The K&DR is one of the
Construction began on the SRRR from an interchange with the standard gauge Maine Central at
Meanwhile, the Phillips and Rangeley Railroad had been chartered in 1889 to form another extension of the
In 1908, there was a major consolidation of the
What is not so well documented [OK, so I made this bit up] is that in 1912, the MEC attempted to close down the Kingfield to Bigelow line. Pressure from lumbering interests in the area, notably mill owners Maxcey & Wing saw ownership of the old K&DR reverting to the lumber barons who initially chartered the line, and for whom the supply of timber to their mills at and near Kingfield, was totally reliant on the railroad.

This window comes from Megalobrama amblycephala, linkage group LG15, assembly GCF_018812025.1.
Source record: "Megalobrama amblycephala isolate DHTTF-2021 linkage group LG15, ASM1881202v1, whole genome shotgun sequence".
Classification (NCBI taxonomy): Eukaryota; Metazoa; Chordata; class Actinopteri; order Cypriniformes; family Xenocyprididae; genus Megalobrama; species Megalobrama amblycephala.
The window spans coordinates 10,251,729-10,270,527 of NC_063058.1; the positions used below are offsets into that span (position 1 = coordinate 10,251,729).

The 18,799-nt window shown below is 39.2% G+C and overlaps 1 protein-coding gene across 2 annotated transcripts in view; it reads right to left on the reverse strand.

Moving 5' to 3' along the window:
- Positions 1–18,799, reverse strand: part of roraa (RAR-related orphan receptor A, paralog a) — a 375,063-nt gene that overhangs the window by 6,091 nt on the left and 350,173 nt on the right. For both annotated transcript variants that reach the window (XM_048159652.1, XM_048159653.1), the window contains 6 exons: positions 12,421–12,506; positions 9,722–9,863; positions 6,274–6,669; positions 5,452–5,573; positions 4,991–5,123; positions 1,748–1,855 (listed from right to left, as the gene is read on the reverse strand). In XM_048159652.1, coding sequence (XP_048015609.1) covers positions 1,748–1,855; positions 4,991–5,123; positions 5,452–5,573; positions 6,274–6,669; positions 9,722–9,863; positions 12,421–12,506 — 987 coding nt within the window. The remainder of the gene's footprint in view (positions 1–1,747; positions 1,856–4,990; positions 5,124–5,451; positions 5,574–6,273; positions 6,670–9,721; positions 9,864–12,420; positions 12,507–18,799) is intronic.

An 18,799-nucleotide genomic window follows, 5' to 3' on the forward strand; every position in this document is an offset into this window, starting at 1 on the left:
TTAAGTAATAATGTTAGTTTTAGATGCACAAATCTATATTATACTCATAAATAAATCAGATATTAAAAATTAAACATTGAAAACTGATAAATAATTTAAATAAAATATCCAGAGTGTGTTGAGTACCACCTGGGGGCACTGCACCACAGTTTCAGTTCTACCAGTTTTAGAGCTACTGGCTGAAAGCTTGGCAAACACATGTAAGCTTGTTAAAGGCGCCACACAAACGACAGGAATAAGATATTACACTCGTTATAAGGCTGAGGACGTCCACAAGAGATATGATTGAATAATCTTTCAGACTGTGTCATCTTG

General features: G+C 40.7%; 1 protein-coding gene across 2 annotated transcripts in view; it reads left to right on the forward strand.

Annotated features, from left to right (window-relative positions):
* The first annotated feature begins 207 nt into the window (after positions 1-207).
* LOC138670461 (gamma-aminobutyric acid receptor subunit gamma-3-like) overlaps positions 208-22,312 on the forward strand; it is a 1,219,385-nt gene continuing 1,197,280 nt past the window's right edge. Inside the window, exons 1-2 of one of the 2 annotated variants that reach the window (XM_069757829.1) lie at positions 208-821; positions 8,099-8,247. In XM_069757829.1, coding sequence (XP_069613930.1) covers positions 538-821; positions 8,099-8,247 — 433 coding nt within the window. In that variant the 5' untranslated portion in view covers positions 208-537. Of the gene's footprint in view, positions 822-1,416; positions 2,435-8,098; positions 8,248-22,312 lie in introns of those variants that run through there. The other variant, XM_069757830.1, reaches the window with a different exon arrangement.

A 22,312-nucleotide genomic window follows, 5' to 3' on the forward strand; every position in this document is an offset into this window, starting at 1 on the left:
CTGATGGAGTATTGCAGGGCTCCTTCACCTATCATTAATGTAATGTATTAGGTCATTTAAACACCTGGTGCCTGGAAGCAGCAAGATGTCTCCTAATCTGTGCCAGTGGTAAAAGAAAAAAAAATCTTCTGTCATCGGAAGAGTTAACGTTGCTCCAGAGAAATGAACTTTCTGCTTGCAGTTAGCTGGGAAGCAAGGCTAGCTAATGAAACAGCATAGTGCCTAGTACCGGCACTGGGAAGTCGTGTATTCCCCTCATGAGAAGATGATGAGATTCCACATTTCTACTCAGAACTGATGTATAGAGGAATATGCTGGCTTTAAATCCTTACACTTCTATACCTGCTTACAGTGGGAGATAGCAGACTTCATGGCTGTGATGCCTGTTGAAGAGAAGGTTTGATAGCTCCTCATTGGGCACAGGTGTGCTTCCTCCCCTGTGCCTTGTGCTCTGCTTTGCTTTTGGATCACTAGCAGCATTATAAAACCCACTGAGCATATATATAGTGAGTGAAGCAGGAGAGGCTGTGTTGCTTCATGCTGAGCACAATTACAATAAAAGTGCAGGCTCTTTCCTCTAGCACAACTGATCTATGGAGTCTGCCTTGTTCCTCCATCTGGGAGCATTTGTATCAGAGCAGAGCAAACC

After some wrangling with the MEC, in 1913 the K&DR entered into an interchange agreement with the SR&RL which saw handoff of passenger traffic between the two lines at Kingfield, and traffic rights allowing SR&RL engines and freight traffic over the K&DR in exchange for the lease of SR&RL equipment by the K&DR as needed.
During this period, the K&DR started to acquire some equipment of its own. Pride of the fleet was
World War One brought brisk business to the SR&RL, with the pulpwood accounting for most of the traffic. The K&DR also prospered on the coat-tails of its larger brother. Today, in 1919, traffic levels on both roads are at the highest level ever recorded, and the future is looking bright for the continued operation of both the SR&RL & K&DR.